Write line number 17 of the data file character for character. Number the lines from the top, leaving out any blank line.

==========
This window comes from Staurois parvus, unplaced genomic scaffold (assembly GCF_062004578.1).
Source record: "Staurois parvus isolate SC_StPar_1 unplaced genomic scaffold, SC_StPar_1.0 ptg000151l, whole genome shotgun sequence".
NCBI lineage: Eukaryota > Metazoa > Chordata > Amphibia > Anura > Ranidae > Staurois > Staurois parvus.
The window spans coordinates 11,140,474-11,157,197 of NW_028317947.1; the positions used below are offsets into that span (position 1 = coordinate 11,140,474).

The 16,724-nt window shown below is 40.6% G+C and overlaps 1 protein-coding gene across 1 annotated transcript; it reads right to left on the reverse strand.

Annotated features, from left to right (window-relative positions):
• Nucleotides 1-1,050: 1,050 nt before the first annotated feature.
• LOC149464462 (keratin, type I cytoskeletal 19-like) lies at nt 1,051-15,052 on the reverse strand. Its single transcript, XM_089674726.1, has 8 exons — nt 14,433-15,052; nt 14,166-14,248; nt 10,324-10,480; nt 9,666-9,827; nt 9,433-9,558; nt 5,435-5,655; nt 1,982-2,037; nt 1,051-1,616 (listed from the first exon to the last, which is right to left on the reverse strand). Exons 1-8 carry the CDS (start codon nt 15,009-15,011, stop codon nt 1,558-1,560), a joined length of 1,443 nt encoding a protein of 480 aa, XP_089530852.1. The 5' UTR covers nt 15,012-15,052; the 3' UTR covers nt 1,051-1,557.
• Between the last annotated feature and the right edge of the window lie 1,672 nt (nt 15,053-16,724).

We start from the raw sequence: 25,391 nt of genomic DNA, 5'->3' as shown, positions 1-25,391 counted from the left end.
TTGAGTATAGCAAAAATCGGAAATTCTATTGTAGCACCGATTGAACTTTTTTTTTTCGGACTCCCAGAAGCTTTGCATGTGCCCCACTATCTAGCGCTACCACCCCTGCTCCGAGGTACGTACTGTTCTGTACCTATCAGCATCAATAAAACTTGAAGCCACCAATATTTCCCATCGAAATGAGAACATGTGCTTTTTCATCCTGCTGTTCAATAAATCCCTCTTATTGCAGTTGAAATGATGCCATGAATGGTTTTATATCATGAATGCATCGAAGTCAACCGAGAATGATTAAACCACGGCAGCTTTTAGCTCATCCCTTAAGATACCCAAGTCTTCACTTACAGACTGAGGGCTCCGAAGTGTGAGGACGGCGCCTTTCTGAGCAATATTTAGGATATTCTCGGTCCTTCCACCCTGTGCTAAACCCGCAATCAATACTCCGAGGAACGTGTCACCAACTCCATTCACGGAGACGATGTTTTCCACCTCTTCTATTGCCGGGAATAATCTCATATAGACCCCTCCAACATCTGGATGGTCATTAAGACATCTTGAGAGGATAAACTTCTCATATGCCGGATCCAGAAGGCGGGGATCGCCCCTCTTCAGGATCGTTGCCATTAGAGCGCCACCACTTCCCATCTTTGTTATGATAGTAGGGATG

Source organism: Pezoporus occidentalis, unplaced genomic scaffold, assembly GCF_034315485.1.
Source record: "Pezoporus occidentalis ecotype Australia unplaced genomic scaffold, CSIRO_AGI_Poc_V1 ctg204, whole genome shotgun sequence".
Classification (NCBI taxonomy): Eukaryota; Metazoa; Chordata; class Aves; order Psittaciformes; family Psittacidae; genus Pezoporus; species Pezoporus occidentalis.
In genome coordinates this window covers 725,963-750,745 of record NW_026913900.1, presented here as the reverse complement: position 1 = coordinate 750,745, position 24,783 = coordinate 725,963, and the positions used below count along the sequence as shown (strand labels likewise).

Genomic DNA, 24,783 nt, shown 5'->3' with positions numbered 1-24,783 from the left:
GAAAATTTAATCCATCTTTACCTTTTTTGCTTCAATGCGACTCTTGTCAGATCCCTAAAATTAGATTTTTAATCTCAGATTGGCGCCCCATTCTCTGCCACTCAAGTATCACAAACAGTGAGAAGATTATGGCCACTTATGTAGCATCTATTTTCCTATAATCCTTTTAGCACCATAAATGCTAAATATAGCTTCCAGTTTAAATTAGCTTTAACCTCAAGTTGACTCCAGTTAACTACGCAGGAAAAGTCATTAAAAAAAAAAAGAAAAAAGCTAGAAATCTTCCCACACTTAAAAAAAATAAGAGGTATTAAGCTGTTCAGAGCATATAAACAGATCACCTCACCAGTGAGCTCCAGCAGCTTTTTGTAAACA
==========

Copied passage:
GAAAATTTAATCCATCTTTACCTTTTTTGCTTCAATGCGACTCTTGTCAGATCCCTAAAATTAGATTTTTAATCTCAGATTGGCGCCCCATTCTCTGCCACTCAAGTATCACAAACAGTGAGAAGATTATGGCCACTTATGTAGCATCTATTTTCCTATAATCCTTTTAGCACCATAAATGCTAAATATAGCTTCCAGTTTAAATTAGCTTTAACCTCAAGTTGACTCCAGTTAACTACGCAGGAAAAGTCATTAAAAAAAAAAAGAAAAAAGCTAGAAATCTTCCCACACTTAAAAAAAATAAGAGGTATTAAGCTGTTCAGAGCATATAAACAGATCACCTCACCAGTGAGCTCCAGCAGCTTTTTGTAAACA